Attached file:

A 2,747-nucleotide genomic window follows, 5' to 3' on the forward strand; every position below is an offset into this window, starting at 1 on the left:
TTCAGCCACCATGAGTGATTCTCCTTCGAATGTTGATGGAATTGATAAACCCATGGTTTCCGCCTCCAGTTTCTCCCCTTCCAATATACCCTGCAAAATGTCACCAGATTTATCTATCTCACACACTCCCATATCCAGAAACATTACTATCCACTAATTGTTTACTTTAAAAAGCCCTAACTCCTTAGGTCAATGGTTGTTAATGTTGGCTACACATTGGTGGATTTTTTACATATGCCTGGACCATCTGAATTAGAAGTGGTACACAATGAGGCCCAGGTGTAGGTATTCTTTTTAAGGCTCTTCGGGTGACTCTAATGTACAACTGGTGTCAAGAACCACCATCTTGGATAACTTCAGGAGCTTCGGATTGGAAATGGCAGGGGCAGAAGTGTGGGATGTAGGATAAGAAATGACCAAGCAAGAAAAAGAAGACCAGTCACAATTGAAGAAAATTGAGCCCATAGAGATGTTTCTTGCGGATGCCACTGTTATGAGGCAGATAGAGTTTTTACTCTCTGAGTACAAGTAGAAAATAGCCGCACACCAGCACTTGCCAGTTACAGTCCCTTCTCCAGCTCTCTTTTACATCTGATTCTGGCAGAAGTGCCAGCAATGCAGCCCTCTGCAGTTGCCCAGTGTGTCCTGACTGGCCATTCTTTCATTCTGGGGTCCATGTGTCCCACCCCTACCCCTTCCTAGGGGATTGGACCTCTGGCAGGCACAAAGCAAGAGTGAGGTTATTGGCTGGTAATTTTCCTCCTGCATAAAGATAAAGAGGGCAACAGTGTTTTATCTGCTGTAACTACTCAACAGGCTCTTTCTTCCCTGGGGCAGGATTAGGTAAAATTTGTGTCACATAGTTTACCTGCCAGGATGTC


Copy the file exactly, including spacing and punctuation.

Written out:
A 2,747-nucleotide genomic window follows, 5' to 3' on the forward strand; every position below is an offset into this window, starting at 1 on the left:
TTCAGCCACCATGAGTGATTCTCCTTCGAATGTTGATGGAATTGATAAACCCATGGTTTCCGCCTCCAGTTTCTCCCCTTCCAATATACCCTGCAAAATGTCACCAGATTTATCTATCTCACACACTCCCATATCCAGAAACATTACTATCCACTAATTGTTTACTTTAAAAAGCCCTAACTCCTTAGGTCAATGGTTGTTAATGTTGGCTACACATTGGTGGATTTTTTACATATGCCTGGACCATCTGAATTAGAAGTGGTACACAATGAGGCCCAGGTGTAGGTATTCTTTTTAAGGCTCTTCGGGTGACTCTAATGTACAACTGGTGTCAAGAACCACCATCTTGGATAACTTCAGGAGCTTCGGATTGGAAATGGCAGGGGCAGAAGTGTGGGATGTAGGATAAGAAATGACCAAGCAAGAAAAAGAAGACCAGTCACAATTGAAGAAAATTGAGCCCATAGAGATGTTTCTTGCGGATGCCACTGTTATGAGGCAGATAGAGTTTTTACTCTCTGAGTACAAGTAGAAAATAGCCGCACACCAGCACTTGCCAGTTACAGTCCCTTCTCCAGCTCTCTTTTACATCTGATTCTGGCAGAAGTGCCAGCAATGCAGCCCTCTGCAGTTGCCCAGTGTGTCCTGACTGGCCATTCTTTCATTCTGGGGTCCATGTGTCCCACCCCTACCCCTTCCTAGGGGATTGGACCTCTGGCAGGCACAAAGCAAGAGTGAGGTTATTGGCTGGTAATTTTCCTCCTGCATAAAGATAAAGAGGGCAACAGTGTTTTATCTGCTGTAACTACTCAACAGGCTCTTTCTTCCCTGGGGCAGGATTAGGTAAAATTTGTGTCACATAGTTTACCTGCCAGGATGTC